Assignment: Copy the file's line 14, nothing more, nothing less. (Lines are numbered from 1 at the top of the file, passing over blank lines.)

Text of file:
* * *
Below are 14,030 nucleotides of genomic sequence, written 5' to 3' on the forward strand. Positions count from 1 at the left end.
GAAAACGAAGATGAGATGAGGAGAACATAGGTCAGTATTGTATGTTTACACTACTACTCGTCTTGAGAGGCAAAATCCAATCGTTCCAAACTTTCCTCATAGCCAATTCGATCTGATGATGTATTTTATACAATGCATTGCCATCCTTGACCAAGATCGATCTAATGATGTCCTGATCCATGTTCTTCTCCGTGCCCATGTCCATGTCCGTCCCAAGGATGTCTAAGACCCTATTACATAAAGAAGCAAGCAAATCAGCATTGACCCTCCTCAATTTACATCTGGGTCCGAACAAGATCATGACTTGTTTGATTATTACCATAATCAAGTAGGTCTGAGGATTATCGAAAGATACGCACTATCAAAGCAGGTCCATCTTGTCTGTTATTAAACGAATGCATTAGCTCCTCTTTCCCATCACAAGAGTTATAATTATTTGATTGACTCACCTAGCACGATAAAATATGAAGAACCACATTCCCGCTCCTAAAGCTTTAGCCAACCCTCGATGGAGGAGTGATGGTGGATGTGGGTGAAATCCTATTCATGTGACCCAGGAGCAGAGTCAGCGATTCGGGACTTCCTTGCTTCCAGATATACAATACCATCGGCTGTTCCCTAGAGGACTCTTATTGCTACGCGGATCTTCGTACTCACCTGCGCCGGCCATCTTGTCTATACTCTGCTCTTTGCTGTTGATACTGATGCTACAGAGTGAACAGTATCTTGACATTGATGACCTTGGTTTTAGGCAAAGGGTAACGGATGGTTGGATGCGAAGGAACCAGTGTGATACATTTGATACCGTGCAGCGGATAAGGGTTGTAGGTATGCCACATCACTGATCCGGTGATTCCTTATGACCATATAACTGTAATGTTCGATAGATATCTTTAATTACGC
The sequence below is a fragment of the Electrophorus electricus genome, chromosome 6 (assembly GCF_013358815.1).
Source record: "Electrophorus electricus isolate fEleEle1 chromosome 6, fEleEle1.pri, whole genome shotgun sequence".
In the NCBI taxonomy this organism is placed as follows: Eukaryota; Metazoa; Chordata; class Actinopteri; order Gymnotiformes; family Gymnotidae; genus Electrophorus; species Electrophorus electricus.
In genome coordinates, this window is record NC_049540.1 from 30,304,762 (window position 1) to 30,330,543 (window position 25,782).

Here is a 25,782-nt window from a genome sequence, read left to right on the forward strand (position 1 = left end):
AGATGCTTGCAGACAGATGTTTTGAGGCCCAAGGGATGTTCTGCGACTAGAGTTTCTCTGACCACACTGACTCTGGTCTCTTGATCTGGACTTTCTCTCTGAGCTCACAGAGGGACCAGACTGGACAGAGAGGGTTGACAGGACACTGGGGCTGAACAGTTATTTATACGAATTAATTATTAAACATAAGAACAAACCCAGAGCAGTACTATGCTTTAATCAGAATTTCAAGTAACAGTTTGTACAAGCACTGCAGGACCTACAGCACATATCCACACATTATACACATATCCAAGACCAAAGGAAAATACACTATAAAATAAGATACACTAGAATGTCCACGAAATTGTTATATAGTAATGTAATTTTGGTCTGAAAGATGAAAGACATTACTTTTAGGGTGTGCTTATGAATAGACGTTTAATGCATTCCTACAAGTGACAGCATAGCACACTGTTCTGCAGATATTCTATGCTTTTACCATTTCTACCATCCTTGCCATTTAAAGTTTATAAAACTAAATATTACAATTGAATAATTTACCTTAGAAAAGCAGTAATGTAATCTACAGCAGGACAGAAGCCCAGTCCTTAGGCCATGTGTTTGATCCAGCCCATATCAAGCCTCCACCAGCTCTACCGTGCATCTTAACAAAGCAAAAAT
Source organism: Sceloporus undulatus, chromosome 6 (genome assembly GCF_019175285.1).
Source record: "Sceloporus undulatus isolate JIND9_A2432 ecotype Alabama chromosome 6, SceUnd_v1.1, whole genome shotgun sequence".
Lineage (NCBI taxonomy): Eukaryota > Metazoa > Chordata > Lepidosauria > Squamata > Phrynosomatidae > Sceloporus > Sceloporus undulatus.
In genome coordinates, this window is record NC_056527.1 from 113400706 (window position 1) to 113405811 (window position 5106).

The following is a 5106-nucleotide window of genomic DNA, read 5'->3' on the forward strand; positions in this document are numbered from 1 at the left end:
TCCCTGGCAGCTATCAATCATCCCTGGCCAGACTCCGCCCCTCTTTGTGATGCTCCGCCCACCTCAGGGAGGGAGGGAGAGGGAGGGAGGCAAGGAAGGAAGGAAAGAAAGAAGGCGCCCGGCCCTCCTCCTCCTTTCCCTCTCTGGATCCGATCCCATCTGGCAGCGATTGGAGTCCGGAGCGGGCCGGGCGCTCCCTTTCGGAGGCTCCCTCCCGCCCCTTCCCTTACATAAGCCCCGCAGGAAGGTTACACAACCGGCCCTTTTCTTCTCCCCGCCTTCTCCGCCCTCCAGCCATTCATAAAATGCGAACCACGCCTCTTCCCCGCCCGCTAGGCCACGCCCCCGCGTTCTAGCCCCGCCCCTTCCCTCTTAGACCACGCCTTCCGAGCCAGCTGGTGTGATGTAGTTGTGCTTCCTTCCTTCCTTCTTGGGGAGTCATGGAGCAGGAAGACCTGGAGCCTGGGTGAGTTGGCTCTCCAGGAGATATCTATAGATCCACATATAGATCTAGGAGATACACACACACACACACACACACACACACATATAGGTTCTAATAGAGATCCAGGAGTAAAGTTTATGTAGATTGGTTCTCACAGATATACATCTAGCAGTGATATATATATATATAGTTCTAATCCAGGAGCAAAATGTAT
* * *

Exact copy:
TCCCTGGCAGCTATCAATCATCCCTGGCCAGACTCCGCCCCTCTTTGTGATGCTCCGCCCACCTCAGGGAGGGAGGGAGAGGGAGGGAGGCAAGGAAGGAAGGAAAGAAAGAAGGCGCCCGGCCCTCCTCCTCCTTTCCCTCTCTGGATCCGATCCCATCTGGCAGCGATTGGAGTCCGGAGCGGGCCGGGCGCTCCCTTTCGGAGGCTCCCTCCCGCCCCTTCCCTTACATAAGCCCCGCAGGAAGGTTACACAACCGGCCCTTTTCTTCTCCCCGCCTTCTCCGCCCTCCAGCCATTCATAAAATGCGAACCACGCCTCTTCCCCGCCCGCTAGGCCACGCCCCCGCGTTCTAGCCCCGCCCCTTCCCTCTTAGACCACGCCTTCCGAGCCAGCTGGTGTGATGTAGTTGTGCTTCCTTCCTTCCTTCTTGGGGAGTCATGGAGCAGGAAGACCTGGAGCCTGGGTGAGTTGGCTCTCCAGGAGATATCTATAGATCCACATATAGATCTAGGAGATACACACACACACACACACACACACACACATATAGGTTCTAATAGAGATCCAGGAGTAAAGTTTATGTAGATTGGTTCTCACAGATATACATCTAGCAGTGATATATATATATATAGTTCTAATCCAGGAGCAAAATGTAT